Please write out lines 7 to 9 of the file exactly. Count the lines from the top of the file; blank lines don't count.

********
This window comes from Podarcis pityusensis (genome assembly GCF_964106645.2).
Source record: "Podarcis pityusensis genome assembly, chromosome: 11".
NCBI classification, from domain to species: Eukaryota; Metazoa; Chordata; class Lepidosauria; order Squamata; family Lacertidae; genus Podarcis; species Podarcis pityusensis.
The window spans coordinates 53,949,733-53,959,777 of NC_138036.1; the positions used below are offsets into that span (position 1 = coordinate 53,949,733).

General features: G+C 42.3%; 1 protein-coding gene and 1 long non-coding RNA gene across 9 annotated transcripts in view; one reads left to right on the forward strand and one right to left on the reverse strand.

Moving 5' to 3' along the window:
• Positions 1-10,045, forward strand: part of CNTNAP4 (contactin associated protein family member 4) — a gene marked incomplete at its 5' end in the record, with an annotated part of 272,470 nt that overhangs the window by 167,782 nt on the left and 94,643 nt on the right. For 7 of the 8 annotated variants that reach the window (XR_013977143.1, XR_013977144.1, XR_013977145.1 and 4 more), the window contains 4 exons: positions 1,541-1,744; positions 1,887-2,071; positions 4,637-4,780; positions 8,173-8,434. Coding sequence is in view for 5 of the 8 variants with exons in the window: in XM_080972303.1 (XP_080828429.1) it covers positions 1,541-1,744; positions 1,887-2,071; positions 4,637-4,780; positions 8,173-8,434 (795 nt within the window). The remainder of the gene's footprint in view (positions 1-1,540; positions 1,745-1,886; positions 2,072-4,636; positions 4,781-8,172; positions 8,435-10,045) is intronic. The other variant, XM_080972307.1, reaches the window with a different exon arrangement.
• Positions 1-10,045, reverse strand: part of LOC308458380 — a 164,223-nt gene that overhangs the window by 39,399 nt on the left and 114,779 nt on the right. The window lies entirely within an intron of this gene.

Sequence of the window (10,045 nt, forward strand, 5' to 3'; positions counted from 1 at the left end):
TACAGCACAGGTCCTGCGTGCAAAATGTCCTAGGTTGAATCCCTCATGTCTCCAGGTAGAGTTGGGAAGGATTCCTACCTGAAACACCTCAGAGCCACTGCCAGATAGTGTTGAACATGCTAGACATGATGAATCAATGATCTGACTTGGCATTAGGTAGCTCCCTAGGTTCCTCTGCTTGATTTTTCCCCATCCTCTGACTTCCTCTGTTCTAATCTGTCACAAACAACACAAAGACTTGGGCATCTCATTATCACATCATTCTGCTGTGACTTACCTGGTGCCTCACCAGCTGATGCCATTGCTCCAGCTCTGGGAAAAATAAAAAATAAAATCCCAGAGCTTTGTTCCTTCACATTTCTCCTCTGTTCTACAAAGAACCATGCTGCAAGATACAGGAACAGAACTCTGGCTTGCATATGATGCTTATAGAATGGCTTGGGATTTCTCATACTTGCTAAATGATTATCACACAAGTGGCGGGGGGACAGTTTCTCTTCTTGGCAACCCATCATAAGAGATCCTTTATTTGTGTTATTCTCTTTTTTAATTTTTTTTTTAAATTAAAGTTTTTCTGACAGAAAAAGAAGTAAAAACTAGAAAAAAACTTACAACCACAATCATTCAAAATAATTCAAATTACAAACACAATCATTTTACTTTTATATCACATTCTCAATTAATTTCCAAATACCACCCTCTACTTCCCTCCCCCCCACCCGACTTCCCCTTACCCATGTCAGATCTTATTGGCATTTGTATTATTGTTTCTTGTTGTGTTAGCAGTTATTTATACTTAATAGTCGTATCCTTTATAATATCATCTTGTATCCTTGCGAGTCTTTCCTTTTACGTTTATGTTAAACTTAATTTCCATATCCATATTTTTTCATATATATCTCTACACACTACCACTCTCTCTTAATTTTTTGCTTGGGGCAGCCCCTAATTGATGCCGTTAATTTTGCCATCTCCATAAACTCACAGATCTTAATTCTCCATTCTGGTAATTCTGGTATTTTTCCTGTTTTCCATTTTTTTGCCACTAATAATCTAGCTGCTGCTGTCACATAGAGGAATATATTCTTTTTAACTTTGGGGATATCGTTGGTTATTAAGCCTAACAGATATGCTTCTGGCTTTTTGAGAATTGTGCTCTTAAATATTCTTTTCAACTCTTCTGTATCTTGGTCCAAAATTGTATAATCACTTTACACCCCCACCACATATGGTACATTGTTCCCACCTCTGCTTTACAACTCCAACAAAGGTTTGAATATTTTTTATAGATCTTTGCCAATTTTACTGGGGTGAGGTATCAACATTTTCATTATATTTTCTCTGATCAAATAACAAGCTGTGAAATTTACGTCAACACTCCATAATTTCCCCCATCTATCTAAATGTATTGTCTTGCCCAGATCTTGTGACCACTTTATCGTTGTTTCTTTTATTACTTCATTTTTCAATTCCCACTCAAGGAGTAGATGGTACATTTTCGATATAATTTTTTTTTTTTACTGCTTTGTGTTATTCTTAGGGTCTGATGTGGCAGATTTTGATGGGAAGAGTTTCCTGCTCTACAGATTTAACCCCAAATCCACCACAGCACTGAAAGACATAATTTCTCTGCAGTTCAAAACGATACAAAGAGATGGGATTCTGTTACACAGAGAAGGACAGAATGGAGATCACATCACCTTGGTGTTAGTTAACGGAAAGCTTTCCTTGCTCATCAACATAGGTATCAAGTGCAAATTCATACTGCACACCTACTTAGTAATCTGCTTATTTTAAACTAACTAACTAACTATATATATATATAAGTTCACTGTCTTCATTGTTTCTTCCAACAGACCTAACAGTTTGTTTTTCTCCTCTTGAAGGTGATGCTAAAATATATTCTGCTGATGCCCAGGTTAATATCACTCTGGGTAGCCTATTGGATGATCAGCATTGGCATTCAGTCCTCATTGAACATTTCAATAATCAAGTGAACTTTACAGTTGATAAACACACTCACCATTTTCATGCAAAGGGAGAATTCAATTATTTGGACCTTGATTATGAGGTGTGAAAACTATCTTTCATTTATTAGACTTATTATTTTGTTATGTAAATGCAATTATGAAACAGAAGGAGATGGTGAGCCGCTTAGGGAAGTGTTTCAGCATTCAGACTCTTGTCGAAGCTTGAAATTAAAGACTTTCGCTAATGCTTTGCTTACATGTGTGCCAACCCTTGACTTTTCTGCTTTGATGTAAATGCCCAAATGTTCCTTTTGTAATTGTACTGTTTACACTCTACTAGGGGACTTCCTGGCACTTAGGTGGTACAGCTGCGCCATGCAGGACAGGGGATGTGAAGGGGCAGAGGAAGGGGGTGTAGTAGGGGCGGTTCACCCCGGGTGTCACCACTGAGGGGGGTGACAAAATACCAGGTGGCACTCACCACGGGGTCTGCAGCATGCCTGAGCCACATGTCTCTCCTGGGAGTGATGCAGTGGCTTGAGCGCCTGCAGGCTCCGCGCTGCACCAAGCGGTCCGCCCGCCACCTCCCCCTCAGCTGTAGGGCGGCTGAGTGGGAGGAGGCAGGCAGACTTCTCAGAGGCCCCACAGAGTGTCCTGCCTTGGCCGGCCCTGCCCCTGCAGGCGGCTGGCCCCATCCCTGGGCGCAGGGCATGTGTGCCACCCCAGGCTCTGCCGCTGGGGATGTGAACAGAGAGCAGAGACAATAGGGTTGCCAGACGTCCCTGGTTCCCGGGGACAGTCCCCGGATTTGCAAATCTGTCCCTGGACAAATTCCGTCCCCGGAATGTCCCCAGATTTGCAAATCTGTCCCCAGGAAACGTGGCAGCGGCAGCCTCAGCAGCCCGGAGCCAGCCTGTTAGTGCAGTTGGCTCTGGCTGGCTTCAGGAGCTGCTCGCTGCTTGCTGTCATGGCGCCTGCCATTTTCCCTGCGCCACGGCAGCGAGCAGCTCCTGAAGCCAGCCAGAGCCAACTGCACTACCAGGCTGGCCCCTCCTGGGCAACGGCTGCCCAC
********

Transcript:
• Positions 1-10,045, forward strand: part of CNTNAP4 (contactin associated protein family member 4) — a gene marked incomplete at its 5' end in the record, with an annotated part of 272,470 nt that overhangs the window by 167,782 nt on the left and 94,643 nt on the right. For 7 of the 8 annotated variants that reach the window (XR_013977143.1, XR_013977144.1, XR_013977145.1 and 4 more), the window contains 4 exons: positions 1,541-1,744; positions 1,887-2,071; positions 4,637-4,780; positions 8,173-8,434. Coding sequence is in view for 5 of the 8 variants with exons in the window: in XM_080972303.1 (XP_080828429.1) it covers positions 1,541-1,744; positions 1,887-2,071; positions 4,637-4,780; positions 8,173-8,434 (795 nt within the window). The remainder of the gene's footprint in view (positions 1-1,540; positions 1,745-1,886; positions 2,072-4,636; positions 4,781-8,172; positions 8,435-10,045) is intronic. The other variant, XM_080972307.1, reaches the window with a different exon arrangement.
• Positions 1-10,045, reverse strand: part of LOC308458380 — a 164,223-nt gene that overhangs the window by 39,399 nt on the left and 114,779 nt on the right. The window lies entirely within an intron of this gene.

Sequence of the window (10,045 nt, forward strand, 5' to 3'; positions counted from 1 at the left end):